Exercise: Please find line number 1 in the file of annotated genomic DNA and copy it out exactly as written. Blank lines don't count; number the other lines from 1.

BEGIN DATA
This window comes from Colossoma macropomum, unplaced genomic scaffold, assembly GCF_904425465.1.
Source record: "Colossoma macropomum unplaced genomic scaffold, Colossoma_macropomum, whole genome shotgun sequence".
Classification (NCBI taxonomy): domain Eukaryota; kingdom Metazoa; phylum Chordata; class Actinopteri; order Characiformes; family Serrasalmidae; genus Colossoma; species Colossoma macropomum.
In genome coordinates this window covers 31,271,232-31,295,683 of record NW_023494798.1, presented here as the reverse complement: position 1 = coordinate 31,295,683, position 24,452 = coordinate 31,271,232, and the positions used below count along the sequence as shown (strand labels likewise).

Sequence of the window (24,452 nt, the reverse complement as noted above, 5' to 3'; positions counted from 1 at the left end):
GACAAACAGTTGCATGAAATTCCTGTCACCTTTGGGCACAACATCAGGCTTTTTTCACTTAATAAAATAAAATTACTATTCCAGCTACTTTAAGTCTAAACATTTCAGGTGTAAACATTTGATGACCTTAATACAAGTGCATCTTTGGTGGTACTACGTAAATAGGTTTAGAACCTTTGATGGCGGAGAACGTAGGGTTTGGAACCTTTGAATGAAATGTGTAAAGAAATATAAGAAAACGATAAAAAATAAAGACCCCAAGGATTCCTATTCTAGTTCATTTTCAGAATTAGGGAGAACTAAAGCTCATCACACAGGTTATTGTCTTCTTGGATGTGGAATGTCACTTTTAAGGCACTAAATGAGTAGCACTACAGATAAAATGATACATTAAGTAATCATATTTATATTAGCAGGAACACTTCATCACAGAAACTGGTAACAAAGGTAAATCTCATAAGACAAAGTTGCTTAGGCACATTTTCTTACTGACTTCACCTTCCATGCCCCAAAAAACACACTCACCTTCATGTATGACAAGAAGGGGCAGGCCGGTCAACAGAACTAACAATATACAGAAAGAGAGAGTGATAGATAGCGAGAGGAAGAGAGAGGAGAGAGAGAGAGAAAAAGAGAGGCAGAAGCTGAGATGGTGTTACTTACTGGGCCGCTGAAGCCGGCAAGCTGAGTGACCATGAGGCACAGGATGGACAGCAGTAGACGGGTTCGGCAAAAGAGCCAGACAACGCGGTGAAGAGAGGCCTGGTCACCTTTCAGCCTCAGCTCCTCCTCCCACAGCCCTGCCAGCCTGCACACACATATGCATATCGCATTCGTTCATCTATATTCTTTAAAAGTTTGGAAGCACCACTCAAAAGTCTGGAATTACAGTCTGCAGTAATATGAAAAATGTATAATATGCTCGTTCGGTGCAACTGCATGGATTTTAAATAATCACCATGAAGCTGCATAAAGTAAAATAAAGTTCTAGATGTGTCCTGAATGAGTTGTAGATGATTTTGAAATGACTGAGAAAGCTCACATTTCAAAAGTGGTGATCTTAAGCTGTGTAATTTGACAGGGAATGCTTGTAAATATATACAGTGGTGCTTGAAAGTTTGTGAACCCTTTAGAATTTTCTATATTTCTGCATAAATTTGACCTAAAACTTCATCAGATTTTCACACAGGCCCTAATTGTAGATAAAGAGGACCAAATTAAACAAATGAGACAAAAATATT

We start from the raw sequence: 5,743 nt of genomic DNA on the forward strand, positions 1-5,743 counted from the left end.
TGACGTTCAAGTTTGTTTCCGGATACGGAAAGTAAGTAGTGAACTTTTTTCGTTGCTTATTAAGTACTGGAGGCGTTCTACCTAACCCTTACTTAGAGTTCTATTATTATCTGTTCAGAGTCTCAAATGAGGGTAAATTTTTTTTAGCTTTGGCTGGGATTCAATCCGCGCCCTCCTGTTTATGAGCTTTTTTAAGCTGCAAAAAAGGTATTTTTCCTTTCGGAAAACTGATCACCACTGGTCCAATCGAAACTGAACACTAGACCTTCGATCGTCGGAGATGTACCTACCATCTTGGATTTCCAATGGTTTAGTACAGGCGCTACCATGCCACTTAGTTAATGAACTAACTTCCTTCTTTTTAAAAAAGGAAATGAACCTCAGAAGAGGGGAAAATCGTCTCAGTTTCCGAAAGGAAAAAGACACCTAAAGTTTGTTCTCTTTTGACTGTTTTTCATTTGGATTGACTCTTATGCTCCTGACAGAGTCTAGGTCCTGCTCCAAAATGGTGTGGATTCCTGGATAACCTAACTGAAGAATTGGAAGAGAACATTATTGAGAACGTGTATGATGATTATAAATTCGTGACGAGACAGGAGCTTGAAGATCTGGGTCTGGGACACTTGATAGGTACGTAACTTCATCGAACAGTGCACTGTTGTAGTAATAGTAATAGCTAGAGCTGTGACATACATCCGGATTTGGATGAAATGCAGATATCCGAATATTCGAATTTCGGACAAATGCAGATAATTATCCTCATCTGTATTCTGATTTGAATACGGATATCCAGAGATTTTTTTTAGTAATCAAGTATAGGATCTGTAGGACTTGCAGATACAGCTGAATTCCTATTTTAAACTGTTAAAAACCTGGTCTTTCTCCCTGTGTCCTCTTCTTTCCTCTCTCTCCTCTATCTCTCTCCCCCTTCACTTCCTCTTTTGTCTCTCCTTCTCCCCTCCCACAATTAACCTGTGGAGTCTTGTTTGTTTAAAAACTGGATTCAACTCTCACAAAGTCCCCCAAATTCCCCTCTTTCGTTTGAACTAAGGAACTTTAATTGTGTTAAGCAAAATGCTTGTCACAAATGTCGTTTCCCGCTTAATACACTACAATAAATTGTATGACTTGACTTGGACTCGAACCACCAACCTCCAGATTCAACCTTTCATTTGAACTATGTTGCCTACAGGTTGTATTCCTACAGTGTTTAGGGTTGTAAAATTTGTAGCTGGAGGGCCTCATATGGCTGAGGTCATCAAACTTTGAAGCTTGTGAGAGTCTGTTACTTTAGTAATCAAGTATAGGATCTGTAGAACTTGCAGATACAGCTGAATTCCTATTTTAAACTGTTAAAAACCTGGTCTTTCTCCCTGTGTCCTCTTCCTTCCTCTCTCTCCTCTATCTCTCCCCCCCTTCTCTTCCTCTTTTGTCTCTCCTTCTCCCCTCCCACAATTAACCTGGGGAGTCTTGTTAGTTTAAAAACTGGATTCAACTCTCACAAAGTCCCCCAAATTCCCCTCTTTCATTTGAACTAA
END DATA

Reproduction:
This window comes from Colossoma macropomum, unplaced genomic scaffold, assembly GCF_904425465.1.